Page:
A significant shortage of warehouse space risks further delaying Christmas stocks, which are already threatened by a growing backlog at UK container ports and a shortage of lorry drivers, businesses have warned.
Warehouse operators reported the industry was “cramping at the seams” and said companies were running “alarmingly” low in time to prepare for the busiest period of the year.
With firms competing to fill thousands of vacancies, space constraints are compounded by a severe shortage of warehouse workers.
Employees are being offered a salary hike of up to 30 per cent which is expected to be passed on to customers as margins are very tight in the logistics industry. The increment comes on top of a more than five-fold jump in the cost of shipping a container of goods from China.
Shoppers are being advised to expect longer delivery times, higher prices and fewer options.
The boom in online shopping during the pandemic has caused warehouses to fill up quickly, while businesses have responded to the chaos in global supply chains by creating stock, putting further pressure on limited space.
Industry leaders say a cumbersome planning system means they can’t build new warehouses fast enough to meet demand.
It comes as shipping firms have been gripped by gridlock this week at Felixstowe in Suffolk, the UK’s largest container port, where a lack of lorry drivers has led to piling up of goods in warehouses.
“The ports are capable of moving boxes and loading and unloading ships; The problem is moving goods in and out of the port, said Tim Morris, chief executive officer of Major Ports Group. “We have to manage the storage space very carefully. The problems start when it gets full.”
Businesses face long waits to get their goods out of ports and are being forced to divert goods to Rotterdam and other European logistics hubs. Small ships are hired to carry goods in the UK.
“We have a backup of stock for weeks,” said Phil Chesworth, managing director of industrial equipment supplier Midland Pallet Trucks. “The containers that arrived in this week will no longer be delivered till November. it’s terrible.”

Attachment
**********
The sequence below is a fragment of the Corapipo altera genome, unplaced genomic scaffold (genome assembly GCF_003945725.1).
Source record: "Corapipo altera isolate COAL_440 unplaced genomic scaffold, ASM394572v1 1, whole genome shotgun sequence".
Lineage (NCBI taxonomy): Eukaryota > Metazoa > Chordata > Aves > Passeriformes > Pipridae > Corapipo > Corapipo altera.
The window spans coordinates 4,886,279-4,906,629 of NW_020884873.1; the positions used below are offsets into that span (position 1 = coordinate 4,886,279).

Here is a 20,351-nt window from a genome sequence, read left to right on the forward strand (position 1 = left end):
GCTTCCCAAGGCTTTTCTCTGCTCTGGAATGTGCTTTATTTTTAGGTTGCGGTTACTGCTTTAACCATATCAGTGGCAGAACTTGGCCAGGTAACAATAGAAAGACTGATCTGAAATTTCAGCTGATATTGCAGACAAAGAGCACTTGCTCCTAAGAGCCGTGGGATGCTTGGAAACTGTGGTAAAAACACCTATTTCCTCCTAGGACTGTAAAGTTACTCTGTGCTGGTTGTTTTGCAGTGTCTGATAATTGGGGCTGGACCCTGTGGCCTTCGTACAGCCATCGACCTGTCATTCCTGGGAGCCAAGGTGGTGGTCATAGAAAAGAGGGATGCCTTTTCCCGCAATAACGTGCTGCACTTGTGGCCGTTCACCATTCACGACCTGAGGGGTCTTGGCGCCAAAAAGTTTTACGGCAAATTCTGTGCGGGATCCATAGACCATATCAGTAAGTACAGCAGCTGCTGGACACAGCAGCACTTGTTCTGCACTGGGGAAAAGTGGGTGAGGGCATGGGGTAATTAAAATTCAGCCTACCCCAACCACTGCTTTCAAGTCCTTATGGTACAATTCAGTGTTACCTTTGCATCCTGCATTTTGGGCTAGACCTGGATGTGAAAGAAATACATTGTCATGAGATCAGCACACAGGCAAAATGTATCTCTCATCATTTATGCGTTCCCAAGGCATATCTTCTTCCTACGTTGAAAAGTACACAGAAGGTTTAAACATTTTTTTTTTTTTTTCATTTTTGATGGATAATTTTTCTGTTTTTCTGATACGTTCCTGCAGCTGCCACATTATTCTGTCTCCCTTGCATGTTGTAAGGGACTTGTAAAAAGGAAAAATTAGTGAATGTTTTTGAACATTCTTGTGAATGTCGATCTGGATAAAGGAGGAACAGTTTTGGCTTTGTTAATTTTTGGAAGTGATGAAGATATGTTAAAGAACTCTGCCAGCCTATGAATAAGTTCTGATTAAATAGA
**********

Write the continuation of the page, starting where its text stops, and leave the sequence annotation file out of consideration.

Containers that cost £3,000 before the pandemic now cost £20,000. “To us, goods in a container may only be worth £36,000,” said Mr Chesworth.
Some of Midland’s goods are stuck in China as shipping firms are prioritizing a lighter-weight cargo that is more profitable to ship, Mr Chesworth said. “We’re at the back of the queue.” The problem of storage has added to the rising bill.
“We are paying more than the minimum wage, but we cannot recruit employees. When the containers are rolled out we are struggling to get the workers off the boxes and keep the stock on the shelves.
“The situation will not improve this side of Christmas, certainly not. Entry-level warehouse roles would typically be filled in September to cover the peak period of two weeks, so the industry could be dangerously out of time. Used to be.
Gary Whittle of warehouse operator Meechers Global said extreme volatility in the flow of goods into the UK is the biggest source of pressure.
Goods that used to remain in the merchants’ warehouses for a day before moving are now abandoned for a week or more due to staff shortages, leading to further space closures.
Mr Whittle said storage at ports is “cracking at the seams”. “We’re just about to compete but it’s really close to breaking down.”
“Many people are doing so much to help this sector. I hope that’s enough. It’s as hard as I’ve ever seen it and I’ve been in the industry for 40 years.”
He added: “It’s going to be a tough three to six months before things settle down. It’s going to be really, really tough for everyone in our region.”
UK Warehousing Association chief executive Claire Bott said the industry has a more severe labor shortage than the haulage sector, which requires an additional 100,000 lorry drivers.
According to UKWA figures, more than a third of forklift truck drivers in the UK are EU citizens, compared to 15 per cent of lorry drivers.
The post-Brexit migration of skilled workers has been accompanied by an increase in demand for warehouse workers.
“The activity that used to be in a store is now happening in a warehouse,” said Ms. Bott.
“A picker preparing goods for e-commerce has to select individual goods for each order, print address labels, pack them and divide them based on which courier delivering them.
“It demands more space and more labor, which we just haven’t got in the UK.”
Large retailers, including Amazon, have attracted employees from other companies by offering pay increases and bonuses. Ms Bott said the situation amounted to “robbing Peter to pay Paul” because it does not solve an economy-wide shortage of workers.
Job vacancies hit a record high of 1.1 million between July and September, while the unemployment rate remained at a low of 4.5 percent, according to official data released this week.
UKWA calls upon the Government to honor its previous promises of promoting logistics as a career for youth.
“Storage doesn’t sound sexy. It conjures up images of old men in brown coats and it’s really not like that,” Ms. Bott said.
The trade body also wants ministers to update planning rules so that warehouse space in optimal locations can be created faster.
“Logistics companies have sophisticated…
Credit: www.independent.co.uk /